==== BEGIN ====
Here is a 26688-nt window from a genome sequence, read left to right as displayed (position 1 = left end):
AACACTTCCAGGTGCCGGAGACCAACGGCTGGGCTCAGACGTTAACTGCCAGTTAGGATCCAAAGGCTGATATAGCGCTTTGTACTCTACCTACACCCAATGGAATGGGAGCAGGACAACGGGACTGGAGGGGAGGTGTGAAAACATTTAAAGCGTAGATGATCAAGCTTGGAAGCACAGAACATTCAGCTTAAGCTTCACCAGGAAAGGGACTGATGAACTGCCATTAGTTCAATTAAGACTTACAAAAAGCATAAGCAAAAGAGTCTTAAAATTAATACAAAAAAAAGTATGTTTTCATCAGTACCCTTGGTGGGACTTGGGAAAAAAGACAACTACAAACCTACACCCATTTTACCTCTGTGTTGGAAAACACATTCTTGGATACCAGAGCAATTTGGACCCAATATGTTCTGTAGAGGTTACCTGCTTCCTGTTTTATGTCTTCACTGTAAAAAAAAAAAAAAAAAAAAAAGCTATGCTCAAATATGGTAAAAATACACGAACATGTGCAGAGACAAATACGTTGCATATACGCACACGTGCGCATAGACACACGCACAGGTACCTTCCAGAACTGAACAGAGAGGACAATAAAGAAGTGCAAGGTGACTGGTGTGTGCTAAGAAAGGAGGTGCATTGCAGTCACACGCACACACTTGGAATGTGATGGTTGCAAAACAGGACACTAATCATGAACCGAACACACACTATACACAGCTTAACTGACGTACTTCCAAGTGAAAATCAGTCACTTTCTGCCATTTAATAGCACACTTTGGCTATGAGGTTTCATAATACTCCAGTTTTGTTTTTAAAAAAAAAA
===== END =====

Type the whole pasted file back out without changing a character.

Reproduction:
Here is a 26688-nt window from a genome sequence, read left to right as displayed (position 1 = left end):
AACACTTCCAGGTGCCGGAGACCAACGGCTGGGCTCAGACGTTAACTGCCAGTTAGGATCCAAAGGCTGATATAGCGCTTTGTACTCTACCTACACCCAATGGAATGGGAGCAGGACAACGGGACTGGAGGGGAGGTGTGAAAACATTTAAAGCGTAGATGATCAAGCTTGGAAGCACAGAACATTCAGCTTAAGCTTCACCAGGAAAGGGACTGATGAACTGCCATTAGTTCAATTAAGACTTACAAAAAGCATAAGCAAAAGAGTCTTAAAATTAATACAAAAAAAAGTATGTTTTCATCAGTACCCTTGGTGGGACTTGGGAAAAAAGACAACTACAAACCTACACCCATTTTACCTCTGTGTTGGAAAACACATTCTTGGATACCAGAGCAATTTGGACCCAATATGTTCTGTAGAGGTTACCTGCTTCCTGTTTTATGTCTTCACTGTAAAAAAAAAAAAAAAAAAAAAAGCTATGCTCAAATATGGTAAAAATACACGAACATGTGCAGAGACAAATACGTTGCATATACGCACACGTGCGCATAGACACACGCACAGGTACCTTCCAGAACTGAACAGAGAGGACAATAAAGAAGTGCAAGGTGACTGGTGTGTGCTAAGAAAGGAGGTGCATTGCAGTCACACGCACACACTTGGAATGTGATGGTTGCAAAACAGGACACTAATCATGAACCGAACACACACTATACACAGCTTAACTGACGTACTTCCAAGTGAAAATCAGTCACTTTCTGCCATTTAATAGCACACTTTGGCTATGAGGTTTCATAATACTCCAGTTTTGTTTTTAAAAAAAAAA